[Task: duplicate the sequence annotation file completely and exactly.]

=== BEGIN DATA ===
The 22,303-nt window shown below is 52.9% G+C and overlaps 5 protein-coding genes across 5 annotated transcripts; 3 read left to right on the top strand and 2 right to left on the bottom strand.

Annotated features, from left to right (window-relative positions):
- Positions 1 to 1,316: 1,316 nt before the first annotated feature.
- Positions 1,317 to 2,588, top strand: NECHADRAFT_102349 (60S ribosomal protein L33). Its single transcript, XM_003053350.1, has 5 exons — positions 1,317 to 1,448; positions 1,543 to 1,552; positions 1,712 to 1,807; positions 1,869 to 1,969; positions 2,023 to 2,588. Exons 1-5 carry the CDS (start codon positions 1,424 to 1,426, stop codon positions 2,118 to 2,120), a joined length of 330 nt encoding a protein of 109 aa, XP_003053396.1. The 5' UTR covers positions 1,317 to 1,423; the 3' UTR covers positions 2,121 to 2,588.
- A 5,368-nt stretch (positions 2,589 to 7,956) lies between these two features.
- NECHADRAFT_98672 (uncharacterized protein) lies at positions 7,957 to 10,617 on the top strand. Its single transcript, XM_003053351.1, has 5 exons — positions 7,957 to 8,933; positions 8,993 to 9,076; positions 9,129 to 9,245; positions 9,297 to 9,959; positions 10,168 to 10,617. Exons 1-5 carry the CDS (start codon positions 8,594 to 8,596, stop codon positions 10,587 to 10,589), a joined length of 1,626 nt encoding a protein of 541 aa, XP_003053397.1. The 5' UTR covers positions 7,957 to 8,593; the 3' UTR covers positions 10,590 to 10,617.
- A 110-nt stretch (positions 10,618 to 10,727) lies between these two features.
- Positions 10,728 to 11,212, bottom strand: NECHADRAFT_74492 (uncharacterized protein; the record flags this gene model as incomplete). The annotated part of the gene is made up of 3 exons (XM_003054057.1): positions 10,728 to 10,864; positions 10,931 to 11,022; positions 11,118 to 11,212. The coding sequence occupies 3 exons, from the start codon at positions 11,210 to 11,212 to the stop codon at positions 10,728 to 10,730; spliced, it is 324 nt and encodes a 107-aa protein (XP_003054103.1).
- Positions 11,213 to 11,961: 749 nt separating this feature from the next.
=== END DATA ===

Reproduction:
The 22,303-nt window shown below is 52.9% G+C and overlaps 5 protein-coding genes across 5 annotated transcripts; 3 read left to right on the top strand and 2 right to left on the bottom strand.

Annotated features, from left to right (window-relative positions):
- Positions 1 to 1,316: 1,316 nt before the first annotated feature.
- Positions 1,317 to 2,588, top strand: NECHADRAFT_102349 (60S ribosomal protein L33). Its single transcript, XM_003053350.1, has 5 exons — positions 1,317 to 1,448; positions 1,543 to 1,552; positions 1,712 to 1,807; positions 1,869 to 1,969; positions 2,023 to 2,588. Exons 1-5 carry the CDS (start codon positions 1,424 to 1,426, stop codon positions 2,118 to 2,120), a joined length of 330 nt encoding a protein of 109 aa, XP_003053396.1. The 5' UTR covers positions 1,317 to 1,423; the 3' UTR covers positions 2,121 to 2,588.
- A 5,368-nt stretch (positions 2,589 to 7,956) lies between these two features.
- NECHADRAFT_98672 (uncharacterized protein) lies at positions 7,957 to 10,617 on the top strand. Its single transcript, XM_003053351.1, has 5 exons — positions 7,957 to 8,933; positions 8,993 to 9,076; positions 9,129 to 9,245; positions 9,297 to 9,959; positions 10,168 to 10,617. Exons 1-5 carry the CDS (start codon positions 8,594 to 8,596, stop codon positions 10,587 to 10,589), a joined length of 1,626 nt encoding a protein of 541 aa, XP_003053397.1. The 5' UTR covers positions 7,957 to 8,593; the 3' UTR covers positions 10,590 to 10,617.
- A 110-nt stretch (positions 10,618 to 10,727) lies between these two features.
- Positions 10,728 to 11,212, bottom strand: NECHADRAFT_74492 (uncharacterized protein; the record flags this gene model as incomplete). The annotated part of the gene is made up of 3 exons (XM_003054057.1): positions 10,728 to 10,864; positions 10,931 to 11,022; positions 11,118 to 11,212. The coding sequence occupies 3 exons, from the start codon at positions 11,210 to 11,212 to the stop codon at positions 10,728 to 10,730; spliced, it is 324 nt and encodes a 107-aa protein (XP_003054103.1).
- Positions 11,213 to 11,961: 749 nt separating this feature from the next.